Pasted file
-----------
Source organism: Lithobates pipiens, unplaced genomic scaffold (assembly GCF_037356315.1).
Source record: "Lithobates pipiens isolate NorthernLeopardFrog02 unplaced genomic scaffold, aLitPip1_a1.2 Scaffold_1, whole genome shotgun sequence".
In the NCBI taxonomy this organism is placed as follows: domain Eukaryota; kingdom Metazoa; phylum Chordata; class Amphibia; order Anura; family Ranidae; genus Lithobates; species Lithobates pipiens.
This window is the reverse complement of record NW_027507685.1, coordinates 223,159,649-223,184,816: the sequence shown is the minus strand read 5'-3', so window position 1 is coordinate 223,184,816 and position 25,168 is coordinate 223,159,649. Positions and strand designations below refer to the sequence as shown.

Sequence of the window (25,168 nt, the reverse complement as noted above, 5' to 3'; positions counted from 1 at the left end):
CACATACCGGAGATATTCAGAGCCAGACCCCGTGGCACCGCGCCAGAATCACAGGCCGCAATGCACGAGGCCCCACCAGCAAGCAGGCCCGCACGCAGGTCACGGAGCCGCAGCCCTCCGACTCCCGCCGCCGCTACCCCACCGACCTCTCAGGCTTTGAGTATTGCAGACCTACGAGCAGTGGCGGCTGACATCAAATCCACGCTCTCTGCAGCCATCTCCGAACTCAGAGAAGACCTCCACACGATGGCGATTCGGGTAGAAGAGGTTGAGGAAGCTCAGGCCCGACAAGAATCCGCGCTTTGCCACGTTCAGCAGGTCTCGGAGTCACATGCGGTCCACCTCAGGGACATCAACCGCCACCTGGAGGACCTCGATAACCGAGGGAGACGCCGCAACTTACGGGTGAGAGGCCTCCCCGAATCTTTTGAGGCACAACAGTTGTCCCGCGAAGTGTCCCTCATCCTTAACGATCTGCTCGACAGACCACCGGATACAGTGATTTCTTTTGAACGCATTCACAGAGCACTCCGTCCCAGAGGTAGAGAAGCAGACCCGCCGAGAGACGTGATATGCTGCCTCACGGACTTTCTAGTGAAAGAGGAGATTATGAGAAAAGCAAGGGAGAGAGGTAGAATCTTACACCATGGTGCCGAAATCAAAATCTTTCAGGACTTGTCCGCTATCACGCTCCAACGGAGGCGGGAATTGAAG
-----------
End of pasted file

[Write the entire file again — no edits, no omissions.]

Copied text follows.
Source organism: Lithobates pipiens, unplaced genomic scaffold (assembly GCF_037356315.1).
Source record: "Lithobates pipiens isolate NorthernLeopardFrog02 unplaced genomic scaffold, aLitPip1_a1.2 Scaffold_1, whole genome shotgun sequence".
In the NCBI taxonomy this organism is placed as follows: domain Eukaryota; kingdom Metazoa; phylum Chordata; class Amphibia; order Anura; family Ranidae; genus Lithobates; species Lithobates pipiens.
This window is the reverse complement of record NW_027507685.1, coordinates 223,159,649-223,184,816: the sequence shown is the minus strand read 5'-3', so window position 1 is coordinate 223,184,816 and position 25,168 is coordinate 223,159,649. Positions and strand designations below refer to the sequence as shown.

Sequence of the window (25,168 nt, the reverse complement as noted above, 5' to 3'; positions counted from 1 at the left end):
CACATACCGGAGATATTCAGAGCCAGACCCCGTGGCACCGCGCCAGAATCACAGGCCGCAATGCACGAGGCCCCACCAGCAAGCAGGCCCGCACGCAGGTCACGGAGCCGCAGCCCTCCGACTCCCGCCGCCGCTACCCCACCGACCTCTCAGGCTTTGAGTATTGCAGACCTACGAGCAGTGGCGGCTGACATCAAATCCACGCTCTCTGCAGCCATCTCCGAACTCAGAGAAGACCTCCACACGATGGCGATTCGGGTAGAAGAGGTTGAGGAAGCTCAGGCCCGACAAGAATCCGCGCTTTGCCACGTTCAGCAGGTCTCGGAGTCACATGCGGTCCACCTCAGGGACATCAACCGCCACCTGGAGGACCTCGATAACCGAGGGAGACGCCGCAACTTACGGGTGAGAGGCCTCCCCGAATCTTTTGAGGCACAACAGTTGTCCCGCGAAGTGTCCCTCATCCTTAACGATCTGCTCGACAGACCACCGGATACAGTGATTTCTTTTGAACGCATTCACAGAGCACTCCGTCCCAGAGGTAGAGAAGCAGACCCGCCGAGAGACGTGATATGCTGCCTCACGGACTTTCTAGTGAAAGAGGAGATTATGAGAAAAGCAAGGGAGAGAGGTAGAATCTTACACCATGGTGCCGAAATCAAAATCTTTCAGGACTTGTCCGCTATCACGCTCCAACGGAGGCGGGAATTGAAG